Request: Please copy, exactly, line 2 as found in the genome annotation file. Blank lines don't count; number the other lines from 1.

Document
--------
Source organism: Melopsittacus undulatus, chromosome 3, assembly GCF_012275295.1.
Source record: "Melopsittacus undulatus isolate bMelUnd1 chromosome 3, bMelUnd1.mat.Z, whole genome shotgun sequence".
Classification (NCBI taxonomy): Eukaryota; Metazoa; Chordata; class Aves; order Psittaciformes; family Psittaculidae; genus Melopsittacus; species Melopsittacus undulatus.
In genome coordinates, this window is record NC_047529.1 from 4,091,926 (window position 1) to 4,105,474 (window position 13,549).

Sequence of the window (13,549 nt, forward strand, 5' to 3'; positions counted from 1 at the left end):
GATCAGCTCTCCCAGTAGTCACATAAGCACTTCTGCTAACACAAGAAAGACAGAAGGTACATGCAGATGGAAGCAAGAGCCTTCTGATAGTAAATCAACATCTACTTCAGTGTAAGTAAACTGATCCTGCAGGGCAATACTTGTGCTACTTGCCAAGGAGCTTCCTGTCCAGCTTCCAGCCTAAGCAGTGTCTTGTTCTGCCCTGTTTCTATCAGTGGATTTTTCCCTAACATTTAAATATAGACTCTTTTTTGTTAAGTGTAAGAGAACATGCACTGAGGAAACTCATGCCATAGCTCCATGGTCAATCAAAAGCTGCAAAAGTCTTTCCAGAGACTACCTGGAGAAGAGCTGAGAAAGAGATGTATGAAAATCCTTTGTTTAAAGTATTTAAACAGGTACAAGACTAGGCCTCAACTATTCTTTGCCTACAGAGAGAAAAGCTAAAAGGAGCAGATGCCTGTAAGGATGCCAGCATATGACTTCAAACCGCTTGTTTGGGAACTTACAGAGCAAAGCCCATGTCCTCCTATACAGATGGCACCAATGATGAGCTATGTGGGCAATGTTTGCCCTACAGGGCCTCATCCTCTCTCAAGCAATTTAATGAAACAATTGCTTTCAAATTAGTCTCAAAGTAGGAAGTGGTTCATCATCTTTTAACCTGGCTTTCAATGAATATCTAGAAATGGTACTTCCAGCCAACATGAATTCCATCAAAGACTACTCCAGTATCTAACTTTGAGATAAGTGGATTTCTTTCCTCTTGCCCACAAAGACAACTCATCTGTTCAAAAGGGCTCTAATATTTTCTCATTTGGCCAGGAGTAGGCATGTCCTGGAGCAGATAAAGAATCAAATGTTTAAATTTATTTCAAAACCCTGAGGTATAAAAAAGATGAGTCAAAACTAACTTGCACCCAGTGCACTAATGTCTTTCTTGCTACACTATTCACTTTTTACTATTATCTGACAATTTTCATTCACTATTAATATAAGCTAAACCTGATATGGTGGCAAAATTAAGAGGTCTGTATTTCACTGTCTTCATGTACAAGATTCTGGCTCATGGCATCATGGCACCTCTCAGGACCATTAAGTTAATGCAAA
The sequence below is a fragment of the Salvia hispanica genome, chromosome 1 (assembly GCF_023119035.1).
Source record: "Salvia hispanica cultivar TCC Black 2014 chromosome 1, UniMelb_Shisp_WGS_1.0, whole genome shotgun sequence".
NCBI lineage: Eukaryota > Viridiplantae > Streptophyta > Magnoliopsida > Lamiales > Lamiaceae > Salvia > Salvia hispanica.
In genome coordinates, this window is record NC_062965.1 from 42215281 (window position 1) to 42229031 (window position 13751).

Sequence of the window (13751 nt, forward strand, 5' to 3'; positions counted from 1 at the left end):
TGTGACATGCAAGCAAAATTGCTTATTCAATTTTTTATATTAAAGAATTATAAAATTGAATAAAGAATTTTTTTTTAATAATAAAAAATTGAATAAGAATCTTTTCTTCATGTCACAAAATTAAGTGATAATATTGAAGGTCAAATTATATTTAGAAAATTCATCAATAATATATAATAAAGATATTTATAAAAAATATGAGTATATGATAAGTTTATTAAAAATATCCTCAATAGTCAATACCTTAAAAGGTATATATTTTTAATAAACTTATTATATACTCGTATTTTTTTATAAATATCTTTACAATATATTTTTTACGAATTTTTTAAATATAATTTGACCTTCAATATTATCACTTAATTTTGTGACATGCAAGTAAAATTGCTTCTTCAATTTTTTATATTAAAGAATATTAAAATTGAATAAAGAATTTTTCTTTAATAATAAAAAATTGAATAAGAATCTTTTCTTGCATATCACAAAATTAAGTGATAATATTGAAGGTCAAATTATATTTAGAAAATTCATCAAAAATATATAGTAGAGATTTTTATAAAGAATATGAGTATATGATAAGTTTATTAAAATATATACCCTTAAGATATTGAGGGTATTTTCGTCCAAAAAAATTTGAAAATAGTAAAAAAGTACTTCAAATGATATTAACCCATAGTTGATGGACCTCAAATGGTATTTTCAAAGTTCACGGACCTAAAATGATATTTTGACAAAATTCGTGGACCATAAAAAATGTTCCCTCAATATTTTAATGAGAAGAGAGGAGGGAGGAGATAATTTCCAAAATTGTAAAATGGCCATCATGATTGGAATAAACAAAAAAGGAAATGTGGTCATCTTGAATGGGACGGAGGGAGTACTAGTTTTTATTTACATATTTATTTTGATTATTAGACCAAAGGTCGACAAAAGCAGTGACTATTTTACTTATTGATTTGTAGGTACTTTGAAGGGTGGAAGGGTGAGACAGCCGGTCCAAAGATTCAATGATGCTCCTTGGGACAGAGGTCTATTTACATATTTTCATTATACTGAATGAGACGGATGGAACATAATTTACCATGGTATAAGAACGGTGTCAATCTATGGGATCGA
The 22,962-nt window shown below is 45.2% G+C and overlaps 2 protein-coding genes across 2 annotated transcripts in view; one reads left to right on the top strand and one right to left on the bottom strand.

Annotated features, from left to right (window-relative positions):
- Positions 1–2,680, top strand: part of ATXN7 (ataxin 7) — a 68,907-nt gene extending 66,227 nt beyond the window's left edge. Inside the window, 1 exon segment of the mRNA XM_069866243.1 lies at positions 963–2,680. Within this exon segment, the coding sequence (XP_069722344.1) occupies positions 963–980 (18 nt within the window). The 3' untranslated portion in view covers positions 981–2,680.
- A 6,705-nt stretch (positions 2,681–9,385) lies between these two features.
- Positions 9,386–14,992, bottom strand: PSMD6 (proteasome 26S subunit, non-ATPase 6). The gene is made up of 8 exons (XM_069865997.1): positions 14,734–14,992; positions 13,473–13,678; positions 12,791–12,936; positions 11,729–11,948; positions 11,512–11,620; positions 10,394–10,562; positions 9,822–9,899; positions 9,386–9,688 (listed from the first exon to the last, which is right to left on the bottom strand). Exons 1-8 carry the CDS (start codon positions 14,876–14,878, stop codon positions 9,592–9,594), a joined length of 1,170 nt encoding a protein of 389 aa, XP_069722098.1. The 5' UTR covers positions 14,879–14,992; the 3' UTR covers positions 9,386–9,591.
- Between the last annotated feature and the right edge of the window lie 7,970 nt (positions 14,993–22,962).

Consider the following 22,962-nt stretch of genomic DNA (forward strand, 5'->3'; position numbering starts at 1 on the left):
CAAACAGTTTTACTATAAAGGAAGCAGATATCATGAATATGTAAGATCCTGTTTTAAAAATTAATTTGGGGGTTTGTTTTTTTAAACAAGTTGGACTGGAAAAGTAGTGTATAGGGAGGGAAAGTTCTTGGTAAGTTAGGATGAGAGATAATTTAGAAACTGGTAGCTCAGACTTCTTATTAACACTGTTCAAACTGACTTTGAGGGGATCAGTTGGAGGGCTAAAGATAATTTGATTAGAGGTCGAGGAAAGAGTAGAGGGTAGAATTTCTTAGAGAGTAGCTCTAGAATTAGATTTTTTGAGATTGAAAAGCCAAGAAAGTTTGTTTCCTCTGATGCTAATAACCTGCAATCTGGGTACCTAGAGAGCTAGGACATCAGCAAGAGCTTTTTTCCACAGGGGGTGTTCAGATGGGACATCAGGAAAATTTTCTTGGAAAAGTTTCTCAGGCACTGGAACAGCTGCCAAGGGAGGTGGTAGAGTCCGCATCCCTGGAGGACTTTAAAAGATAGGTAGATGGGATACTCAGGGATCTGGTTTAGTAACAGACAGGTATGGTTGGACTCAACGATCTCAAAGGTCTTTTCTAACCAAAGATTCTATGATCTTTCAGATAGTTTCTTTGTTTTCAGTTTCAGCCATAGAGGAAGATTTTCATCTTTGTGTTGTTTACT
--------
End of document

Source record: "Melopsittacus undulatus isolate bMelUnd1 chromosome 3, bMelUnd1.mat.Z, whole genome shotgun sequence".